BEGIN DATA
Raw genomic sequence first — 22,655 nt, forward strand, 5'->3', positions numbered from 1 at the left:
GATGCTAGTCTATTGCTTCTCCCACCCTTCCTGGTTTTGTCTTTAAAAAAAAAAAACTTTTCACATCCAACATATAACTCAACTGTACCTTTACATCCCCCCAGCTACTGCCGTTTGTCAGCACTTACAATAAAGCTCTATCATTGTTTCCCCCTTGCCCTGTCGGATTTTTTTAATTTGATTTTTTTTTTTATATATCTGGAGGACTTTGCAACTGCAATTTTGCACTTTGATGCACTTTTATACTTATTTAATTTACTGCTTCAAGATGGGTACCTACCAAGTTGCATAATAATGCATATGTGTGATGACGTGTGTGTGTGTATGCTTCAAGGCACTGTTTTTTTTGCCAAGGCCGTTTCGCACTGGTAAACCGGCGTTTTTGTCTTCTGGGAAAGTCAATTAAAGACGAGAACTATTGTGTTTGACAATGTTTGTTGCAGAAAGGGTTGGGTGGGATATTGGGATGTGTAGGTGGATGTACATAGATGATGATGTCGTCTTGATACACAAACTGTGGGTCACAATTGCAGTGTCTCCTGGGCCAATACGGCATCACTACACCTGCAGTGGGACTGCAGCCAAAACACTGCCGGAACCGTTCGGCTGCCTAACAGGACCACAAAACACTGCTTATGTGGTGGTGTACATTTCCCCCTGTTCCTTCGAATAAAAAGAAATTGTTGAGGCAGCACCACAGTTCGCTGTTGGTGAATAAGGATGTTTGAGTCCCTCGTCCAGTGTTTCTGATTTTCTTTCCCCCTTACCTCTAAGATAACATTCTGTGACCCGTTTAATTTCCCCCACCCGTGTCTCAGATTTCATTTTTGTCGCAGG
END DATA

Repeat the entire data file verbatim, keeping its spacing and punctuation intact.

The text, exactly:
Raw genomic sequence first — 22,655 nt, forward strand, 5'->3', positions numbered from 1 at the left:
GATGCTAGTCTATTGCTTCTCCCACCCTTCCTGGTTTTGTCTTTAAAAAAAAAAAACTTTTCACATCCAACATATAACTCAACTGTACCTTTACATCCCCCCAGCTACTGCCGTTTGTCAGCACTTACAATAAAGCTCTATCATTGTTTCCCCCTTGCCCTGTCGGATTTTTTTAATTTGATTTTTTTTTTTATATATCTGGAGGACTTTGCAACTGCAATTTTGCACTTTGATGCACTTTTATACTTATTTAATTTACTGCTTCAAGATGGGTACCTACCAAGTTGCATAATAATGCATATGTGTGATGACGTGTGTGTGTGTATGCTTCAAGGCACTGTTTTTTTTGCCAAGGCCGTTTCGCACTGGTAAACCGGCGTTTTTGTCTTCTGGGAAAGTCAATTAAAGACGAGAACTATTGTGTTTGACAATGTTTGTTGCAGAAAGGGTTGGGTGGGATATTGGGATGTGTAGGTGGATGTACATAGATGATGATGTCGTCTTGATACACAAACTGTGGGTCACAATTGCAGTGTCTCCTGGGCCAATACGGCATCACTACACCTGCAGTGGGACTGCAGCCAAAACACTGCCGGAACCGTTCGGCTGCCTAACAGGACCACAAAACACTGCTTATGTGGTGGTGTACATTTCCCCCTGTTCCTTCGAATAAAAAGAAATTGTTGAGGCAGCACCACAGTTCGCTGTTGGTGAATAAGGATGTTTGAGTCCCTCGTCCAGTGTTTCTGATTTTCTTTCCCCCTTACCTCTAAGATAACATTCTGTGACCCGTTTAATTTCCCCCACCCGTGTCTCAGATTTCATTTTTGTCGCAGG